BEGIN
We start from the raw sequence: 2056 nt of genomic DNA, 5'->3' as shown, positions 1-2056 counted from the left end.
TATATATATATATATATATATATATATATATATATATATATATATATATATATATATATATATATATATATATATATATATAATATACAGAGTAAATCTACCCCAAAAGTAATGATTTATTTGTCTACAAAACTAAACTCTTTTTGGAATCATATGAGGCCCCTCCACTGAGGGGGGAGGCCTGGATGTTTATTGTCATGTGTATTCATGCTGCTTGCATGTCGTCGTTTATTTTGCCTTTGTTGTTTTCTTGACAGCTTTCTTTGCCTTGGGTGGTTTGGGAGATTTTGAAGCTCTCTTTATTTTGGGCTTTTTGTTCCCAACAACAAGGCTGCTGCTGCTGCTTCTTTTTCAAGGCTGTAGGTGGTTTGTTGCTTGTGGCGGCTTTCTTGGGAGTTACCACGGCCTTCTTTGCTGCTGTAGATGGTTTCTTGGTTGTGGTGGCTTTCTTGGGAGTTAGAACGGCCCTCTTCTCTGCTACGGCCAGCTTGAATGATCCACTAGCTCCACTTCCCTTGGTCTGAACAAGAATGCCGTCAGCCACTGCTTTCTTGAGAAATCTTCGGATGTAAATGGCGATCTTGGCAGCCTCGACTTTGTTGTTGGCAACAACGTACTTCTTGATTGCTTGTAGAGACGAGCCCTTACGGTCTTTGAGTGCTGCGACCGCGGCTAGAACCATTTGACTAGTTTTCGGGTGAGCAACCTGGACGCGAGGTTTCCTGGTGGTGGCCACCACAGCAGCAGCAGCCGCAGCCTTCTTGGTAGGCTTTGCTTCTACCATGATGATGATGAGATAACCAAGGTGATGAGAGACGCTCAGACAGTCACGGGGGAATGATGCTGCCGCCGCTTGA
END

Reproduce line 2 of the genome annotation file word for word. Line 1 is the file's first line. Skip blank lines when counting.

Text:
TATATATATATATATATATATATATATATATATATATATATATATATATATATATATATATATATATATATATATATATATAATATACAGAGTAAATCTACCCCAAAAGTAATGATTTATTTGTCTACAAAACTAAACTCTTTTTGGAATCATATGAGGCCCCTCCACTGAGGGGGGAGGCCTGGATGTTTATTGTCATGTGTATTCATGCTGCTTGCATGTCGTCGTTTATTTTGCCTTTGTTGTTTTCTTGACAGCTTTCTTTGCCTTGGGTGGTTTGGGAGATTTTGAAGCTCTCTTTATTTTGGGCTTTTTGTTCCCAACAACAAGGCTGCTGCTGCTGCTTCTTTTTCAAGGCTGTAGGTGGTTTGTTGCTTGTGGCGGCTTTCTTGGGAGTTACCACGGCCTTCTTTGCTGCTGTAGATGGTTTCTTGGTTGTGGTGGCTTTCTTGGGAGTTAGAACGGCCCTCTTCTCTGCTACGGCCAGCTTGAATGATCCACTAGCTCCACTTCCCTTGGTCTGAACAAGAATGCCGTCAGCCACTGCTTTCTTGAGAAATCTTCGGATGTAAATGGCGATCTTGGCAGCCTCGACTTTGTTGTTGGCAACAACGTACTTCTTGATTGCTTGTAGAGACGAGCCCTTACGGTCTTTGAGTGCTGCGACCGCGGCTAGAACCATTTGACTAGTTTTCGGGTGAGCAACCTGGACGCGAGGTTTCCTGGTGGTGGCCACCACAGCAGCAGCAGCCGCAGCCTTCTTGGTAGGCTTTGCTTCTACCATGATGATGATGAGATAACCAAGGTGATGAGAGACGCTCAGACAGTCACGGGGGAATGATGCTGCCGCCGCTTGA